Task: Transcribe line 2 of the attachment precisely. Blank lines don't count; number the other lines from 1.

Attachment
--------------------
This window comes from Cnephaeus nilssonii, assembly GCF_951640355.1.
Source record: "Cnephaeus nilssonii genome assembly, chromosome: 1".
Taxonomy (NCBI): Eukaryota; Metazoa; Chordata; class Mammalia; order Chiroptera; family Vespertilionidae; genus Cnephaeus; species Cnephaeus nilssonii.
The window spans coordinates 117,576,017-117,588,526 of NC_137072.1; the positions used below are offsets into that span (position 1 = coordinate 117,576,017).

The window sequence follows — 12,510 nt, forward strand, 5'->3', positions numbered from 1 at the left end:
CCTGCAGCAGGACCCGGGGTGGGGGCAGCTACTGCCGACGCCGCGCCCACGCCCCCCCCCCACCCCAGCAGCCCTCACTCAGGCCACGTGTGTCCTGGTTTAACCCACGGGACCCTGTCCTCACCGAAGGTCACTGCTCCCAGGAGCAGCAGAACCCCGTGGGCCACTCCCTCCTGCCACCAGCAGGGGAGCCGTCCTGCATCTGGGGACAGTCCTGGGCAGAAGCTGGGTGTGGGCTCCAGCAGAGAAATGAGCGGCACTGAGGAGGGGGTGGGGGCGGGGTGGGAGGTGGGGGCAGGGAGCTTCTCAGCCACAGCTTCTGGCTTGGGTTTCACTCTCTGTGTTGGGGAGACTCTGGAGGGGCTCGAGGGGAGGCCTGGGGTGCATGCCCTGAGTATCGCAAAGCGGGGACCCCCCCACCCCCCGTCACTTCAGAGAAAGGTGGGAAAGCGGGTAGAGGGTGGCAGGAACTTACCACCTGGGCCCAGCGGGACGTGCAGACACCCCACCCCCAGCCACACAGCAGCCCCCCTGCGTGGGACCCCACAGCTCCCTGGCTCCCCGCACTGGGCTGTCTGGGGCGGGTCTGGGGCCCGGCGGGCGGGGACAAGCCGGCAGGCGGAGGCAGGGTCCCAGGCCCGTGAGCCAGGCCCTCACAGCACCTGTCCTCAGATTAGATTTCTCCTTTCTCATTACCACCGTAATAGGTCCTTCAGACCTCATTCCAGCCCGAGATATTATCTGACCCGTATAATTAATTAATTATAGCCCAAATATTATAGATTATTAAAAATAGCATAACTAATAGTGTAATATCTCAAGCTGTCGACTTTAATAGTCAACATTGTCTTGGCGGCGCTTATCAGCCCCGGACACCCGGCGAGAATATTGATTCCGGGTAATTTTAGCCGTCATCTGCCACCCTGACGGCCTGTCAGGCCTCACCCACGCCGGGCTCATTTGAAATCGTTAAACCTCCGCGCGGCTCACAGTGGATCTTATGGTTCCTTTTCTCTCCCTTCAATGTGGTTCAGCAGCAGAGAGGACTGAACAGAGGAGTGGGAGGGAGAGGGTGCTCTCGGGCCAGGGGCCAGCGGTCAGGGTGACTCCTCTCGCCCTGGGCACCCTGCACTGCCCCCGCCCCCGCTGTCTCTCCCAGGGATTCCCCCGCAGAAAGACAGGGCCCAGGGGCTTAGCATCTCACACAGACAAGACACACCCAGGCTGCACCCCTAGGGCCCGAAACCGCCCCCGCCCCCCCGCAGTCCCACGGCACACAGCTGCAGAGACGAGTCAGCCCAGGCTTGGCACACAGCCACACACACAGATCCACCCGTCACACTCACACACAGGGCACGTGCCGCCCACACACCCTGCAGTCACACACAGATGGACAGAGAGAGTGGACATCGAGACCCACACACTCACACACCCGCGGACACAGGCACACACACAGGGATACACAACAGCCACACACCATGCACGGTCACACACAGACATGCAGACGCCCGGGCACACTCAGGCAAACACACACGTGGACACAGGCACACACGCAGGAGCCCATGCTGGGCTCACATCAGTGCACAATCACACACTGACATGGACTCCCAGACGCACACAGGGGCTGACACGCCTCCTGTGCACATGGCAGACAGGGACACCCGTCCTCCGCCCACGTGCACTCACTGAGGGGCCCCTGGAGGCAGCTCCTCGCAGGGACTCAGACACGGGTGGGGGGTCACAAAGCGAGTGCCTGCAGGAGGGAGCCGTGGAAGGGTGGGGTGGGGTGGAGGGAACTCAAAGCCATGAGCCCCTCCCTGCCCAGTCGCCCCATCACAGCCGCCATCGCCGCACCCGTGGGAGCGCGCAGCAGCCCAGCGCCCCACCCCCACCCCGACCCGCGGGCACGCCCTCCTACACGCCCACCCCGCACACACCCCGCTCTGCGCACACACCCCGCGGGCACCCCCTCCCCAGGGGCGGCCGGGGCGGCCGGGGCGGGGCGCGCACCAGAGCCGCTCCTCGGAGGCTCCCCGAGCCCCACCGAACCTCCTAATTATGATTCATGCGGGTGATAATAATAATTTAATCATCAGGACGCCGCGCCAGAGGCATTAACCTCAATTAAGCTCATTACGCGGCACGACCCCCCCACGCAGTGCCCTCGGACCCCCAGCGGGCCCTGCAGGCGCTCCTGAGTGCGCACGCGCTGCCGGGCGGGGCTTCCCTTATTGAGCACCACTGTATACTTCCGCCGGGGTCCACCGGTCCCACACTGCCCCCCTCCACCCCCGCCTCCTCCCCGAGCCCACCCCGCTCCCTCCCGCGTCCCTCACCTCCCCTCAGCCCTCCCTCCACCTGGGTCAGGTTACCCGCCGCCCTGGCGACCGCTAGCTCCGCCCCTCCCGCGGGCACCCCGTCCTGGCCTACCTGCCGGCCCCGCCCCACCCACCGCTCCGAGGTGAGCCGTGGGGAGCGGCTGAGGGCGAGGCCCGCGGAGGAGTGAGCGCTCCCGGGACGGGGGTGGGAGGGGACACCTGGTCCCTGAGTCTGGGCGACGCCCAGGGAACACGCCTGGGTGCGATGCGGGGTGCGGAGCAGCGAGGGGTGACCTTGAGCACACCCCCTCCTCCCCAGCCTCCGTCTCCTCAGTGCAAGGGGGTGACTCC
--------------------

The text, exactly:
Source record: "Cnephaeus nilssonii genome assembly, chromosome: 1".